What I pray for Brisbane is that we keep our independent, curious and radical spirit that shaped the city’s music history. We need to keep some of it underground. We need to keep pushing the boundaries.  As the live music experience becomes more and more commercialised, we need to stay true to the core of what music, art and culture is all about. I think about this a lot.

What do you love most about your job? 

I mean – quite simply – I love watching live music. I love experiencing that sense of togetherness, especially when things can feel a bit shitty (politically and socially) around you. I get to help create that experience. You really can’t beat that.

Also, my team here at The Tiv are unreal, and I get to hang out with the best people every day.

What advice would you give young people who aspire to a career in the music industry? And particularly in the live music space? 

Three things:

Dig your heels in and do the work. Running a venue is not all glam bam, beers and parties. Sometimes you’re the one in the toilets with a mop.
Relationships are everything so treat people exceptionally and with care.
Find your purpose, and keep reminding yourself (and others) of it.

I still have a lot of learning to do myself, and I hardly consider myself an expert. Would happily accept some advice back.

Looking ahead, what do you think will be the biggest game-changer for Australian music in the next five to ten years? 

That’s a tricky question as everything is moving and changing very quickly all the time. Even though the live music scene is seriously flourishing right now, venues, artists, festivals and promoters are going to need to be constantly reinvigorating this live experience to ensure punters changing needs are being met. We’re seeing the rise of experience-based events that don’t necessarily rely on having 100 massive names on the line-up, but more about creating a memorable and original identity. I think this will be the future.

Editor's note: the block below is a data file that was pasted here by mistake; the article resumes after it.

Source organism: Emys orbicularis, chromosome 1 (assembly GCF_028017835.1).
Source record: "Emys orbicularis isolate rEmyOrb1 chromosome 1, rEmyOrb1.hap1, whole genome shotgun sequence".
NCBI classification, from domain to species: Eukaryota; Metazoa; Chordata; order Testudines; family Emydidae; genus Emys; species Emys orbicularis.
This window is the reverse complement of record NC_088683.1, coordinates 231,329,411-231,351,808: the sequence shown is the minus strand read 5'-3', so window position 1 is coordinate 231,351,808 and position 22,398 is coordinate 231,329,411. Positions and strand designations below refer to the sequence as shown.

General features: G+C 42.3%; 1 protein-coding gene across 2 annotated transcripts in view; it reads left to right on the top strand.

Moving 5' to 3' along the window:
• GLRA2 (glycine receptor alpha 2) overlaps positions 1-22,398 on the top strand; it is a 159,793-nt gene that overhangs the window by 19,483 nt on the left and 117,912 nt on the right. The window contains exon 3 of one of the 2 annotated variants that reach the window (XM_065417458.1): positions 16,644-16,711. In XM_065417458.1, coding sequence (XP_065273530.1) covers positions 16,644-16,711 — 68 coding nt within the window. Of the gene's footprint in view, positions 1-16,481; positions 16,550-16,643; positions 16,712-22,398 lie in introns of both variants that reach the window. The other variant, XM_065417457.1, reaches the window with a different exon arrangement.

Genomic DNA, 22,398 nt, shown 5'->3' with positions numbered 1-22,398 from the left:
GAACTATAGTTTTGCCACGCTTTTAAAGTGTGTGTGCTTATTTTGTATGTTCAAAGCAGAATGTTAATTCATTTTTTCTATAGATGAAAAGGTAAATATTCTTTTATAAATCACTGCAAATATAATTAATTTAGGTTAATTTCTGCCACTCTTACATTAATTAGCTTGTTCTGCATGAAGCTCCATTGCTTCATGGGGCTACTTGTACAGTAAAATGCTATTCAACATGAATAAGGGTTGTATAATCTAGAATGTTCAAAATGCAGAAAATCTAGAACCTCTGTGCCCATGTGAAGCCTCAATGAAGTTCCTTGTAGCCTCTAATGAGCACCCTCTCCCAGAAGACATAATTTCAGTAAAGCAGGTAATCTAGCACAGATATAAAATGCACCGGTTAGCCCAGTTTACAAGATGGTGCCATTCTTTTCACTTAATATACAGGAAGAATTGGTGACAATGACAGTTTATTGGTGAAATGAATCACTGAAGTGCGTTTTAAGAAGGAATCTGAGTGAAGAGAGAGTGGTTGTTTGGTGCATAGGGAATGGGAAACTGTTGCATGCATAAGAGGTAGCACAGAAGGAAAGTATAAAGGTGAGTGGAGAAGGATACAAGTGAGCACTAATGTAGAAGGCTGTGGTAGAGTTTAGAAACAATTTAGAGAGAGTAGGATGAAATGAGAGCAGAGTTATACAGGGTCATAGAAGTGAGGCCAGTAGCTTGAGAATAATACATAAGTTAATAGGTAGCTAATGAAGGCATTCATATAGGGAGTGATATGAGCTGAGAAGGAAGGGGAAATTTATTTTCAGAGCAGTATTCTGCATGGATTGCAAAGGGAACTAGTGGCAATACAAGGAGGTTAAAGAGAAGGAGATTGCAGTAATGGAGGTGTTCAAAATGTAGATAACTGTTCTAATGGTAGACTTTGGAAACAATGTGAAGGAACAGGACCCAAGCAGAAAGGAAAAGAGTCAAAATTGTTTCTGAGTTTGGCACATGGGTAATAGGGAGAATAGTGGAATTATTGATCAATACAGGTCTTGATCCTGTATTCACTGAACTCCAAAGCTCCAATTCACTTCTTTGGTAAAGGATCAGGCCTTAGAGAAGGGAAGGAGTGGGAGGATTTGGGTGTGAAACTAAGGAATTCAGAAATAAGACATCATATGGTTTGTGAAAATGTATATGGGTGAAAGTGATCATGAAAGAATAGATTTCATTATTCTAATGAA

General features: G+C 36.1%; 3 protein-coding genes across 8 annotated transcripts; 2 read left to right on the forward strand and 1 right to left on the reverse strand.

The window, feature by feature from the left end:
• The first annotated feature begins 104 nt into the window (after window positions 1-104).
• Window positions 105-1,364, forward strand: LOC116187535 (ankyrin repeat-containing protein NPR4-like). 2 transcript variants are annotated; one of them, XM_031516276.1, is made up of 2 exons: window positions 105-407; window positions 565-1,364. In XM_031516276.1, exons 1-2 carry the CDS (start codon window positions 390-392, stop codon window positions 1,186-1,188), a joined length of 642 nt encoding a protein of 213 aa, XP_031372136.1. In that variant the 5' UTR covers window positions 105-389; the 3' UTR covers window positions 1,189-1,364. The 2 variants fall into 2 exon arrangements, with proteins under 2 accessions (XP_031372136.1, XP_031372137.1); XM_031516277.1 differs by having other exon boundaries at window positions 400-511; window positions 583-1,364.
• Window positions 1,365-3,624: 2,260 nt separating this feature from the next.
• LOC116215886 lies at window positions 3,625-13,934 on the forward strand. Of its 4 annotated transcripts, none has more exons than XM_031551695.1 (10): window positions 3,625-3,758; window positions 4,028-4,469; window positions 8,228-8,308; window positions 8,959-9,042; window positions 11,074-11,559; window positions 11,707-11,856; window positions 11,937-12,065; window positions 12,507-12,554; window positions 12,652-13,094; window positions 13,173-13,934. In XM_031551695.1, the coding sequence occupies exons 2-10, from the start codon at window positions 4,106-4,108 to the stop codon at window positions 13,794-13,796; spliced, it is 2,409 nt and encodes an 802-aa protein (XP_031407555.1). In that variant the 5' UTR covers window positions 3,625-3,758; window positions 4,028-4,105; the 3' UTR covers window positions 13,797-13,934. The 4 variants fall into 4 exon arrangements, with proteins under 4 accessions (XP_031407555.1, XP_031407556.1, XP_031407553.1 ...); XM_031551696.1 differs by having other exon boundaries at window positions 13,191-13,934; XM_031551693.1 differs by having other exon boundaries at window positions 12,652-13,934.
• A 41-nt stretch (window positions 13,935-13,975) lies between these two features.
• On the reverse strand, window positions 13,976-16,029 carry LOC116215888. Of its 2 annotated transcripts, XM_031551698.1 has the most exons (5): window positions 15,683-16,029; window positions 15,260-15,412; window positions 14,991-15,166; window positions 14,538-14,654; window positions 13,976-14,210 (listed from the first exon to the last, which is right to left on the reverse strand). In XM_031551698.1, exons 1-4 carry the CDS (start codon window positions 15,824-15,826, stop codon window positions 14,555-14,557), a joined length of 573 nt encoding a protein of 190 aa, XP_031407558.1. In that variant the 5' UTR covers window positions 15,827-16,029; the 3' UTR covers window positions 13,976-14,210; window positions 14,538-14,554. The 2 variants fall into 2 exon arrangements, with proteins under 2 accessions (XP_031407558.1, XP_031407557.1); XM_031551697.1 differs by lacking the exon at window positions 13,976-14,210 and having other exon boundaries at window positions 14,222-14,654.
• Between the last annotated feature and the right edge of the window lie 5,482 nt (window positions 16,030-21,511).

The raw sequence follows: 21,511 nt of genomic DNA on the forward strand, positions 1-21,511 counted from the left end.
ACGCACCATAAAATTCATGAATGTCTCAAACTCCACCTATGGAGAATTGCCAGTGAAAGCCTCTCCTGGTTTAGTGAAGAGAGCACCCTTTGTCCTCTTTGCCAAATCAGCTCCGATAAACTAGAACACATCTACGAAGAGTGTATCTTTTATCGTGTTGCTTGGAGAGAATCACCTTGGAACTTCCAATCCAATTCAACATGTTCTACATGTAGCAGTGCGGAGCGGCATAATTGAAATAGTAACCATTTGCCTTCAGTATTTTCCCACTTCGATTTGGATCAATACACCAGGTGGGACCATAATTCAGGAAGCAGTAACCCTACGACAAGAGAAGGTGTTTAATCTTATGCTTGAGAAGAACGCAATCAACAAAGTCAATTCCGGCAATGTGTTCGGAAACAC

I’m personally really excited about Australia’s growing relationship in the greater Asia Pacific region and think we’ll begin to see more brilliant Asian artists on our line-ups. There are some epic and super original artists from the region that simply don’t get the exposure in Australia right now and I think the market for this could be huge.

I also think we’ll see some legislation put in place to dismantle some of the unjust secondary ticketing markets about. Very necessary as most in the industry would agree.

Which Tivoli shows are you most excited for this year? 

Heaps that aren’t announced yet (keep your eyes peeled).

Once that are announced: King Gizzard and the Lizard Wizard, The Internet, Leon Bridges, Neneh Cherry, Nakhane, Cat Power.

Can you tell us three artists we need on our Spotify playlists right now?

Nakhane, Yaeji, Idiotape (Korea), the new Lykke Li.

To be featured in an Industry Q&A, or to receive more information about the feature, please contact Ticketmaster’s Marketing Coordinator – Music, Sian Johnson on sian.johnson@Ticketmaster.com.au.

This interview originally appeared on the Ticketmaster Blog.